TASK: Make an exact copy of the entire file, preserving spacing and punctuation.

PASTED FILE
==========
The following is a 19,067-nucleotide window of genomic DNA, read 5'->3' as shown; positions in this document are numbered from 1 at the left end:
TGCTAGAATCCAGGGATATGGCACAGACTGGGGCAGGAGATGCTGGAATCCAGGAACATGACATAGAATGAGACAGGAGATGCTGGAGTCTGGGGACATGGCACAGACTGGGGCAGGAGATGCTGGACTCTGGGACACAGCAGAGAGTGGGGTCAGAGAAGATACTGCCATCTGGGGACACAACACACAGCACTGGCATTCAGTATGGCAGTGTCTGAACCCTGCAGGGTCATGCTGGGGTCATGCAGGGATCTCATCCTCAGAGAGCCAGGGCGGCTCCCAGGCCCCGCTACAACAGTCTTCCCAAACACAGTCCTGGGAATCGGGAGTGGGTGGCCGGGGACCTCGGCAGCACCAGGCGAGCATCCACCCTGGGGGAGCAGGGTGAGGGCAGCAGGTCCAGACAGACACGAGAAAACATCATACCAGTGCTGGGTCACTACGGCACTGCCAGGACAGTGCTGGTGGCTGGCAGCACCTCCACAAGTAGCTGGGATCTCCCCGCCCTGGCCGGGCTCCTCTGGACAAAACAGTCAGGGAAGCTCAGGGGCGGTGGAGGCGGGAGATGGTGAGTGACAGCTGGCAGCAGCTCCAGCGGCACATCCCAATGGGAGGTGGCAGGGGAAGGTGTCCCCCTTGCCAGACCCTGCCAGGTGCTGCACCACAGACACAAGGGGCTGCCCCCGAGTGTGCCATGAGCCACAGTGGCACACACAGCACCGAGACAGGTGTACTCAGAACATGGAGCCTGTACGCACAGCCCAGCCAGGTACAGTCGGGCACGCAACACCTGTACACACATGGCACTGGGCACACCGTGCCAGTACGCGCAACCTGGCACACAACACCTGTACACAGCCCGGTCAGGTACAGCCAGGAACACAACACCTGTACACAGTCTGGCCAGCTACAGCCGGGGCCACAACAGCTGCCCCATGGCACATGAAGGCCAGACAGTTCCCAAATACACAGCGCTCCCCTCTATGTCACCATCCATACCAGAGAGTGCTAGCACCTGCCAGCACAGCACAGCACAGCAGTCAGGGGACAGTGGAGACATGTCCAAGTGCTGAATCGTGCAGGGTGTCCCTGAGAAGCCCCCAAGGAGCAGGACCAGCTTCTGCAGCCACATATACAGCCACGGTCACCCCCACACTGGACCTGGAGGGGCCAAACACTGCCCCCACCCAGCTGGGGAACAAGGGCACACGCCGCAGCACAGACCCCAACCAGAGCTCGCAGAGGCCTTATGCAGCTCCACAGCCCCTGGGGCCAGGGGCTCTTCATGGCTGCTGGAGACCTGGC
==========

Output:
The following is a 19,067-nucleotide window of genomic DNA, read 5'->3' as shown; positions in this document are numbered from 1 at the left end:
TGCTAGAATCCAGGGATATGGCACAGACTGGGGCAGGAGATGCTGGAATCCAGGAACATGACATAGAATGAGACAGGAGATGCTGGAGTCTGGGGACATGGCACAGACTGGGGCAGGAGATGCTGGACTCTGGGACACAGCAGAGAGTGGGGTCAGAGAAGATACTGCCATCTGGGGACACAACACACAGCACTGGCATTCAGTATGGCAGTGTCTGAACCCTGCAGGGTCATGCTGGGGTCATGCAGGGATCTCATCCTCAGAGAGCCAGGGCGGCTCCCAGGCCCCGCTACAACAGTCTTCCCAAACACAGTCCTGGGAATCGGGAGTGGGTGGCCGGGGACCTCGGCAGCACCAGGCGAGCATCCACCCTGGGGGAGCAGGGTGAGGGCAGCAGGTCCAGACAGACACGAGAAAACATCATACCAGTGCTGGGTCACTACGGCACTGCCAGGACAGTGCTGGTGGCTGGCAGCACCTCCACAAGTAGCTGGGATCTCCCCGCCCTGGCCGGGCTCCTCTGGACAAAACAGTCAGGGAAGCTCAGGGGCGGTGGAGGCGGGAGATGGTGAGTGACAGCTGGCAGCAGCTCCAGCGGCACATCCCAATGGGAGGTGGCAGGGGAAGGTGTCCCCCTTGCCAGACCCTGCCAGGTGCTGCACCACAGACACAAGGGGCTGCCCCCGAGTGTGCCATGAGCCACAGTGGCACACACAGCACCGAGACAGGTGTACTCAGAACATGGAGCCTGTACGCACAGCCCAGCCAGGTACAGTCGGGCACGCAACACCTGTACACACATGGCACTGGGCACACCGTGCCAGTACGCGCAACCTGGCACACAACACCTGTACACAGCCCGGTCAGGTACAGCCAGGAACACAACACCTGTACACAGTCTGGCCAGCTACAGCCGGGGCCACAACAGCTGCCCCATGGCACATGAAGGCCAGACAGTTCCCAAATACACAGCGCTCCCCTCTATGTCACCATCCATACCAGAGAGTGCTAGCACCTGCCAGCACAGCACAGCACAGCAGTCAGGGGACAGTGGAGACATGTCCAAGTGCTGAATCGTGCAGGGTGTCCCTGAGAAGCCCCCAAGGAGCAGGACCAGCTTCTGCAGCCACATATACAGCCACGGTCACCCCCACACTGGACCTGGAGGGGCCAAACACTGCCCCCACCCAGCTGGGGAACAAGGGCACACGCCGCAGCACAGACCCCAACCAGAGCTCGCAGAGGCCTTATGCAGCTCCACAGCCCCTGGGGCCAGGGGCTCTTCATGGCTGCTGGAGACCTGGC